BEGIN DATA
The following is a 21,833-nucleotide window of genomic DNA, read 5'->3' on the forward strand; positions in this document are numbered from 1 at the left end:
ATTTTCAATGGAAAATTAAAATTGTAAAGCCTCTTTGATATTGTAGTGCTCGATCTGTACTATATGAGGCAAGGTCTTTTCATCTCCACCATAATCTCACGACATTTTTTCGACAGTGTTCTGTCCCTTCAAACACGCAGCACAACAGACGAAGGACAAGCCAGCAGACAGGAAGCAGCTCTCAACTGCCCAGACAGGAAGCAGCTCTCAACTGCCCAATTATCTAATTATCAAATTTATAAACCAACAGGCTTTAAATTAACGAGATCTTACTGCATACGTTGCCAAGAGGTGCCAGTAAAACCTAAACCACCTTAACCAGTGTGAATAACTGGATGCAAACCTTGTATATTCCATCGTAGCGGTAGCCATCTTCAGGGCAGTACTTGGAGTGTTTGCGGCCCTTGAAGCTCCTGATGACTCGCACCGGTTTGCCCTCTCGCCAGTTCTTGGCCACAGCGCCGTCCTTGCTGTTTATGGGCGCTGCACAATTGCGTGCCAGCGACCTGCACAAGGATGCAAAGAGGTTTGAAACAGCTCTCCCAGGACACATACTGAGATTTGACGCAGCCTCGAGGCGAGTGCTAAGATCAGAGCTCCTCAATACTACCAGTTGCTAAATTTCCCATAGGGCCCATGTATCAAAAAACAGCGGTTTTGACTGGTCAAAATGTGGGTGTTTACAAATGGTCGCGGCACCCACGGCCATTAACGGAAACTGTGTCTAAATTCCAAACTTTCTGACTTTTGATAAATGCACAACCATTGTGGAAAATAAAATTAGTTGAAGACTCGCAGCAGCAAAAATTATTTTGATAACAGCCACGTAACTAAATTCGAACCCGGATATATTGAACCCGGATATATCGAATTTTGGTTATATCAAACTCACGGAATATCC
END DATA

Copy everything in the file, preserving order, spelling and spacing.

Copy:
The following is a 21,833-nucleotide window of genomic DNA, read 5'->3' on the forward strand; positions in this document are numbered from 1 at the left end:
ATTTTCAATGGAAAATTAAAATTGTAAAGCCTCTTTGATATTGTAGTGCTCGATCTGTACTATATGAGGCAAGGTCTTTTCATCTCCACCATAATCTCACGACATTTTTTCGACAGTGTTCTGTCCCTTCAAACACGCAGCACAACAGACGAAGGACAAGCCAGCAGACAGGAAGCAGCTCTCAACTGCCCAGACAGGAAGCAGCTCTCAACTGCCCAATTATCTAATTATCAAATTTATAAACCAACAGGCTTTAAATTAACGAGATCTTACTGCATACGTTGCCAAGAGGTGCCAGTAAAACCTAAACCACCTTAACCAGTGTGAATAACTGGATGCAAACCTTGTATATTCCATCGTAGCGGTAGCCATCTTCAGGGCAGTACTTGGAGTGTTTGCGGCCCTTGAAGCTCCTGATGACTCGCACCGGTTTGCCCTCTCGCCAGTTCTTGGCCACAGCGCCGTCCTTGCTGTTTATGGGCGCTGCACAATTGCGTGCCAGCGACCTGCACAAGGATGCAAAGAGGTTTGAAACAGCTCTCCCAGGACACATACTGAGATTTGACGCAGCCTCGAGGCGAGTGCTAAGATCAGAGCTCCTCAATACTACCAGTTGCTAAATTTCCCATAGGGCCCATGTATCAAAAAACAGCGGTTTTGACTGGTCAAAATGTGGGTGTTTACAAATGGTCGCGGCACCCACGGCCATTAACGGAAACTGTGTCTAAATTCCAAACTTTCTGACTTTTGATAAATGCACAACCATTGTGGAAAATAAAATTAGTTGAAGACTCGCAGCAGCAAAAATTATTTTGATAACAGCCACGTAACTAAATTCGAACCCGGATATATTGAACCCGGATATATCGAATTTTGGTTATATCAAACTCACGGAATATCC